The State Department said credible reports of tank columns moving on Aleppo, along with airstrikes by airplanes and helicopters, represented a serious escalation of Assad’s efforts to crush a rebellion that began 16 months ago.
“This is the concern: that we will see a massacre in Aleppo, and that’s what the regime appears to be lining up for,” State Department spokeswoman Victoria Nuland said.
Troops stationed on the outskirts of Aleppo unleashed barrages of heavy mortar rounds on the western neighborhoods of Saladin, al-Sukkari and al-Fardos, while Russian-made MI-25 helicopter gunships struck al-Sakhour in the east with rockets, several opposition activists in the city said.
In the first reported casualty Friday, a man of about 60 was killed near a park in Saladin. Thirty-four people were killed in Aleppo and its environs Thursday, according to opposition activists keeping a tally of casualties in the northern city.
“The rebels have so far been nimble, and civilians have mostly been the victims of the bombardment,” said activist Abu Mohammad al-Halabi, speaking by phone from the city.
“There is lots of internal displacement, and schools have been turned to makeshift shelters that are packed. One shell hitting a school will result in a catastrophe,” he said.
“The regime is massing troops and tanks at the entrances of Aleppo, but it seems it is for now content with bombarding the city, with the rebels constantly on the move.”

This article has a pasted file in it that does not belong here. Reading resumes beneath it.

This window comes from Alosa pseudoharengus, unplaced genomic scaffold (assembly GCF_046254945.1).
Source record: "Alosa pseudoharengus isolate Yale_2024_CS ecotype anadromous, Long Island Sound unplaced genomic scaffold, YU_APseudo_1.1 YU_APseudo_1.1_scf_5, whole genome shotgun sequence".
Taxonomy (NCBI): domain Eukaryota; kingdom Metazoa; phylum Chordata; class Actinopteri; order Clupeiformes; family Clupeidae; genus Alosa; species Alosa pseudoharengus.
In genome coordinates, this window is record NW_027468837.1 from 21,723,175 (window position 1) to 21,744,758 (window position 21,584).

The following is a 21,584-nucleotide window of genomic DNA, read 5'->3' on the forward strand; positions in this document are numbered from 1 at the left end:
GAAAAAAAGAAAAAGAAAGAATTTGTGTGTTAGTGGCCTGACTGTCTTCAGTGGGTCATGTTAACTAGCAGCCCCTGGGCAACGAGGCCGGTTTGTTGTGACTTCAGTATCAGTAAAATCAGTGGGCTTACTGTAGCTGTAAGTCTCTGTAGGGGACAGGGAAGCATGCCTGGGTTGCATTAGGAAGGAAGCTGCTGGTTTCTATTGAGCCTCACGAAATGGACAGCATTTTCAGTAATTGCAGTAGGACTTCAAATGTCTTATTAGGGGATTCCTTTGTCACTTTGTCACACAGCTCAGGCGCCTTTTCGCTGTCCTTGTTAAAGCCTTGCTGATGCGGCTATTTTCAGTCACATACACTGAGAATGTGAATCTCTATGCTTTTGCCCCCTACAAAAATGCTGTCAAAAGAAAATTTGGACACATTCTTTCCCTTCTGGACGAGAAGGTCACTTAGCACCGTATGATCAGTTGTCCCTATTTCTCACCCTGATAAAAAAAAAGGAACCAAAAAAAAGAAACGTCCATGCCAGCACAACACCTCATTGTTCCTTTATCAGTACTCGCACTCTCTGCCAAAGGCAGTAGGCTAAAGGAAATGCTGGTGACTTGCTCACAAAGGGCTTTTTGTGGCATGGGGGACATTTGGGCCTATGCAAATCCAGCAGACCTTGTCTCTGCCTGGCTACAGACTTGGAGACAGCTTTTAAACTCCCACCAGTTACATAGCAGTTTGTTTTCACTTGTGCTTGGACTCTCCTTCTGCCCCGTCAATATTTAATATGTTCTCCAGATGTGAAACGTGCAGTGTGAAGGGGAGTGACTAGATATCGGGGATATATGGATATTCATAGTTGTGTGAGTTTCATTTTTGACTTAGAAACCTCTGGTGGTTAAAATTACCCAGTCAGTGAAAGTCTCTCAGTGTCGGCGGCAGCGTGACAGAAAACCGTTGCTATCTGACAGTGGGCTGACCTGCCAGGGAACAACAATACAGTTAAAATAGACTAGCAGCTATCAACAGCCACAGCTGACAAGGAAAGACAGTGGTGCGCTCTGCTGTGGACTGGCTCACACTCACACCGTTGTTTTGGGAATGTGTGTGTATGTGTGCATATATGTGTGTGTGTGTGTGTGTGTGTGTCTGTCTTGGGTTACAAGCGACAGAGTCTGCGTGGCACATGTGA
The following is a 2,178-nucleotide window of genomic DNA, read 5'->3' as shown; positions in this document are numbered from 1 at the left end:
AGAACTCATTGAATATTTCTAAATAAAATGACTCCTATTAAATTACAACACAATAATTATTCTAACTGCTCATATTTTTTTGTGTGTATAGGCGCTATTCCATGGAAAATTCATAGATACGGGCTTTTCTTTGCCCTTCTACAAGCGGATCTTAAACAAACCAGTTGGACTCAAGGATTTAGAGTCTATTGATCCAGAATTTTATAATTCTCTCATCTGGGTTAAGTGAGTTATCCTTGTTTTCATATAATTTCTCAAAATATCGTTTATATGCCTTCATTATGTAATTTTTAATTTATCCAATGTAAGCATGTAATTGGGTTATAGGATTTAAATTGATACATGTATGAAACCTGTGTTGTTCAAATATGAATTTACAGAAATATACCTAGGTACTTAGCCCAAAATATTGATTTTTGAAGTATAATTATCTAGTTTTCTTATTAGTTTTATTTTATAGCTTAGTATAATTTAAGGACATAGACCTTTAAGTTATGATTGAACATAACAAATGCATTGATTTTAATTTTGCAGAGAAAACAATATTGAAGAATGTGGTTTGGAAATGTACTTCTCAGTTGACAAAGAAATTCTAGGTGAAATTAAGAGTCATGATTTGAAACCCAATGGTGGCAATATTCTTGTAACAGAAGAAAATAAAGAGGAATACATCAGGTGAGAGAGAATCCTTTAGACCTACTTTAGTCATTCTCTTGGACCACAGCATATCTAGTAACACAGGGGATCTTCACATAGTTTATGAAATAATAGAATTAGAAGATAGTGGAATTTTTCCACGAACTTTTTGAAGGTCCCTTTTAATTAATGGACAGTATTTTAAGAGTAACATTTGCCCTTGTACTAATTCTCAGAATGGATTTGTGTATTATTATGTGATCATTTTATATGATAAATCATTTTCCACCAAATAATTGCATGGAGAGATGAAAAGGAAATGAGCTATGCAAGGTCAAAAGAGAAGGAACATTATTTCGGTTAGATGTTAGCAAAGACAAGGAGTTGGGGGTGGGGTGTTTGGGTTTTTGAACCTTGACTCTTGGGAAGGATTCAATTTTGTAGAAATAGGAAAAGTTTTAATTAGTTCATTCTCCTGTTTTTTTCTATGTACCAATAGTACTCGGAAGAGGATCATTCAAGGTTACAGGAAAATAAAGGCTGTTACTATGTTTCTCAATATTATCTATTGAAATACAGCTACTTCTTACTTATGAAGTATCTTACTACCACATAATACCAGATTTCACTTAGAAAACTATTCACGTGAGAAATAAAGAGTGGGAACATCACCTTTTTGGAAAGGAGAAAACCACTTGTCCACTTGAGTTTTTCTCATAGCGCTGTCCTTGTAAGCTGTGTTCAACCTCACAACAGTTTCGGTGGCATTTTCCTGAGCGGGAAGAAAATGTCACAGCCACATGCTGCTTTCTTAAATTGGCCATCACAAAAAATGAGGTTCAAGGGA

Majed al-Nour, another activist, said rebels Thursday attacked a security outpost in the neighborhood of Bustan al-Joz, which is close to the Aleppo city center.
“The rebels are present in the east and west of the city and have a foothold in areas of the center. The regime forces control the entrances of Aleppo and the main thoroughfares and commercial streets and are bombarding the residential districts that fell into rebel hands,” he said.
Nour said tens of thousands of people had fled Aleppo to nearby rural regions close to Turkey, from which the Syrian army has withdrawn in recent weeks to focus on urban areas.
One of the most senior figures to defect from Assad’s inner circle, Brig. Gen. Manaf Tlas, offered himself Thursday as someone who could help unify the fragmented opposition inside and outside Syria on a plan for a transfer of power.
Tlas, speaking in a newspaper interview in the Saudi city of Jeddah, also said he was looking for support from Saudi Arabia and other powers. “I am discussing with . . . people outside Syria to reach a consensus with those inside,” Tlas said in Thursday’s edition of the Saudi newspaper Asharq al-Awsat.
Tlas went on to Turkey and met with Foreign Minister Ahmet Davutoglu. Turkey, a former ally of Assad and now one of his fiercest critics, has a heavy strategic stake in shaping any post-Assad leadership. Tlas appeared briefly with Davutoglu at an official guest house, but made no statement.